James Ireland On March - 16 - 2011
With the manufactured implosion of the world economy in 2008 and the middle east uprising of 2011, the world is a frightening place to live right now - which makes Kaos Studios Homefront plot even more plausable. In Homefront the events are taking place in 2027 where an energy crisis has left countries fighting each other for the last of the worlds natural resource supplies. North Korea has become a prominent force securing the middle-east’s reserves leaving America to plummet financially. North Korea is occupying America in this game with the last of the resistance fighters being the fine line between total country dominatation. Whilst some will state that this game could be argued as a propaganda piece - it is important to remember - it is just a game! It is meant to be unnerving and bucks the trend of so many games using the conventional America Vs Russia, America Vs Germany affair, it even throws away convention by having you as a resistence fighter as opposed to the American Army which have seemingly been suppressed of any control.

As you start out the game you are rescued from the overwhelming occupation by a group of resistance fighters, why they rescued you becomes more clear later in the game but some of the imagery as you sit inside the bus truely strikes a chord - KPA police beating people with the butts of their guns, even shooting a little kids parents dead all add to the atmosphere and on several occasions in this game KAOS have pushed the boundaries of acceptability which is needed if the games industry are ever going to push the narrative forward. The campaign relies very heavily on set pieced events, these events are carried off with real aplomb - the car park phosphorus attack and the outer country snipering missions are two sections of the game that notably stand out. Homefront even exceeds the very entertaining chopper mission on Black Ops by offering it’s own where you have to protect a convoy of trucks, this element is super-intense and a joy to play. Weaponry is rapid and varied, you’ll often find yourself playing aroud with at least 8 different guns throughout the campaign and you’ll be switching them regularly as there is a limited ammo supply. There is never a moment where your ammo completely dries out, but you will have to resort to using your handgun at times.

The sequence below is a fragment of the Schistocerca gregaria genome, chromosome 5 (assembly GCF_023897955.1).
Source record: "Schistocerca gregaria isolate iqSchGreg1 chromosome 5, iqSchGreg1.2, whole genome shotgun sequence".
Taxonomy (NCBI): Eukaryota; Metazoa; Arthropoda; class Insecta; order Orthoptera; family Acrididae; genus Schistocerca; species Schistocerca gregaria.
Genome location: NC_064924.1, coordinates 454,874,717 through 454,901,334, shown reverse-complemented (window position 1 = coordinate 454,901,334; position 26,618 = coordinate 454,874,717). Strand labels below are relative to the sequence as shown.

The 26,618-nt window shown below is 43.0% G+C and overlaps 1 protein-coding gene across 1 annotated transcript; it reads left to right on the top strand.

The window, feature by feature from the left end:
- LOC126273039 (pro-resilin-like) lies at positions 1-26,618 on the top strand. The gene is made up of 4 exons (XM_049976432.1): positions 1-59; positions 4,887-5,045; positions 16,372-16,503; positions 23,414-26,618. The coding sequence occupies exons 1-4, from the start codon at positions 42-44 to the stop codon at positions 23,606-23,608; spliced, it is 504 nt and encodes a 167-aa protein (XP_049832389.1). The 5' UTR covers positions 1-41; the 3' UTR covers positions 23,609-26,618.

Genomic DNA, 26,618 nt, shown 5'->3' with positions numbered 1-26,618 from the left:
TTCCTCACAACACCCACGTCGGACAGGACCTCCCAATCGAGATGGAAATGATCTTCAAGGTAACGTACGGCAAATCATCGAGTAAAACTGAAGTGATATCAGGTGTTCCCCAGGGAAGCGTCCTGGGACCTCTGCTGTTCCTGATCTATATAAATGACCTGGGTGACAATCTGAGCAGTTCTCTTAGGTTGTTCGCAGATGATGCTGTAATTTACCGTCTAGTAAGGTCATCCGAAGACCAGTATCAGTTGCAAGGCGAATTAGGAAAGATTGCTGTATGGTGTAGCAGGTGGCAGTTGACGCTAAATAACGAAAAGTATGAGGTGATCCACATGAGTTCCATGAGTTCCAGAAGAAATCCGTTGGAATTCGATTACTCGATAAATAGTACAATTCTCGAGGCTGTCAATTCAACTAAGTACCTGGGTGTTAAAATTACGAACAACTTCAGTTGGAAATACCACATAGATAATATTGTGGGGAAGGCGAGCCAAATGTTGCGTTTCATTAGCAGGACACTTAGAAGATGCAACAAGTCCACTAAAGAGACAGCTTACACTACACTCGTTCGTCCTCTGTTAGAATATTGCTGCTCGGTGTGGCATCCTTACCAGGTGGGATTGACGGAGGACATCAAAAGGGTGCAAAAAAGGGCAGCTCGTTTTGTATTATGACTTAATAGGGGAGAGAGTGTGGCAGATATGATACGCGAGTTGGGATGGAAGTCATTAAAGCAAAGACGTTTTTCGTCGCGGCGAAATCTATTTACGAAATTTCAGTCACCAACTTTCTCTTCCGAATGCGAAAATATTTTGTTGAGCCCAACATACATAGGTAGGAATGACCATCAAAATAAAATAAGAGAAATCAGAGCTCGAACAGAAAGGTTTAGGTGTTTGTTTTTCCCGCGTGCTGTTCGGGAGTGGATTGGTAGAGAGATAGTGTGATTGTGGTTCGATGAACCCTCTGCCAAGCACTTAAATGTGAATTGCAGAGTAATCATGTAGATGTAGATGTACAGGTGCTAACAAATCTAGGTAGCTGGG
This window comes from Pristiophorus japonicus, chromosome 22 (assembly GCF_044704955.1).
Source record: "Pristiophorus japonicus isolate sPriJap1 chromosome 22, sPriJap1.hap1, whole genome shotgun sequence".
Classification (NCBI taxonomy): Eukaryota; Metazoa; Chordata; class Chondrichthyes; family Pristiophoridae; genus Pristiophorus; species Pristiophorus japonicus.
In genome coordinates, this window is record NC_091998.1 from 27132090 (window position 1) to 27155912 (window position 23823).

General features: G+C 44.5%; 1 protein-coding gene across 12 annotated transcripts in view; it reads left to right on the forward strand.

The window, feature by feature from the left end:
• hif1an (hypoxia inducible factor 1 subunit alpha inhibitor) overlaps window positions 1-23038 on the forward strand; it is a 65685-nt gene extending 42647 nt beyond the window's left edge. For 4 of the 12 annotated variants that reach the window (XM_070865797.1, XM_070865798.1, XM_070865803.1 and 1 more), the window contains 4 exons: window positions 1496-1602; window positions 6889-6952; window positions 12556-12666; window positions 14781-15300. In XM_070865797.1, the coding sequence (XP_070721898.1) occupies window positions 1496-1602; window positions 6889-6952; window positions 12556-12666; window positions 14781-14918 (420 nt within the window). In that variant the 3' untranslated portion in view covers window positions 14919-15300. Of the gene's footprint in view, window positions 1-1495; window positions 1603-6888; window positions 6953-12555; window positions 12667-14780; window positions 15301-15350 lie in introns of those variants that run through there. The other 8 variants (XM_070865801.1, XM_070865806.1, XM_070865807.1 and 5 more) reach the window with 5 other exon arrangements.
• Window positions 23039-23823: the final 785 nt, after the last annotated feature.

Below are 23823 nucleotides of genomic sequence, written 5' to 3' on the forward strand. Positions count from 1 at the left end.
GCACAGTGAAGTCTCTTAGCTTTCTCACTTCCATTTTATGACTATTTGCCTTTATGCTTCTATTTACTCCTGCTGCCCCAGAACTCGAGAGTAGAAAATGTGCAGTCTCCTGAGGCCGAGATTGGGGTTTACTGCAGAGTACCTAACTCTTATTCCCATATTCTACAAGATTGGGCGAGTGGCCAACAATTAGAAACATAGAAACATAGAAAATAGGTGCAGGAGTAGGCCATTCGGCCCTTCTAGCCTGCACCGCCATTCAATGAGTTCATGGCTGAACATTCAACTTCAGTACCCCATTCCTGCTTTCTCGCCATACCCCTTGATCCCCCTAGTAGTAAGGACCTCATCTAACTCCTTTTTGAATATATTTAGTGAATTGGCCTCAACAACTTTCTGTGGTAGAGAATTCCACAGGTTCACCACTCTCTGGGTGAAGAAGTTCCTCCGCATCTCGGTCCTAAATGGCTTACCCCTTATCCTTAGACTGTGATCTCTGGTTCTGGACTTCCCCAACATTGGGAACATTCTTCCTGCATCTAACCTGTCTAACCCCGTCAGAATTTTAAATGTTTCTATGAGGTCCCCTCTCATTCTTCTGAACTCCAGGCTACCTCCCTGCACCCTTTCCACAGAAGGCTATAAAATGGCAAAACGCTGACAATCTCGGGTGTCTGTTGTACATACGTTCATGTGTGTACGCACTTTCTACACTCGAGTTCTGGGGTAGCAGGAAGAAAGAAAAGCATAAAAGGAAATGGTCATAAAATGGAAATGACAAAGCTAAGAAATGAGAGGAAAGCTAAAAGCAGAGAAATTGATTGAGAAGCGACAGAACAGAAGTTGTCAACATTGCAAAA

Homefront has been penned by John Milius (Apocalypse Now) and the plot twist and turns most certainly contain the trademarks of his work - sadly with the in-game engine running all of this narrative (an in-game engine that doesn’t really play too well for delivering emotional character renders or has the graphical might to pull this off) it detracts away from really absorbing the story and feeling emotionally pulled by it. It would have been better to have CGI cutscenes between chapters in places to really add that sense of drama. Whilst it doesn’t grab you by your seat there are some moments that play with your heart strings but I’ll spare the detail as we don’t want to ruin it or you. Matching this up with other single player FPS games it would be fair to say that some of its conventional FPS annoyances seep through which can make the whole experience frustrating at times. Enemy spawns are deliberately used to create firefights and increased the longevity of the game and on Normal difficulty expect to get spammed with grenades and die some really cheap deaths - probably a good idea that we never did any live single player video capture for this game as the amount of obsenities that we screamed whilst playing this would be enough to turn a nun blue.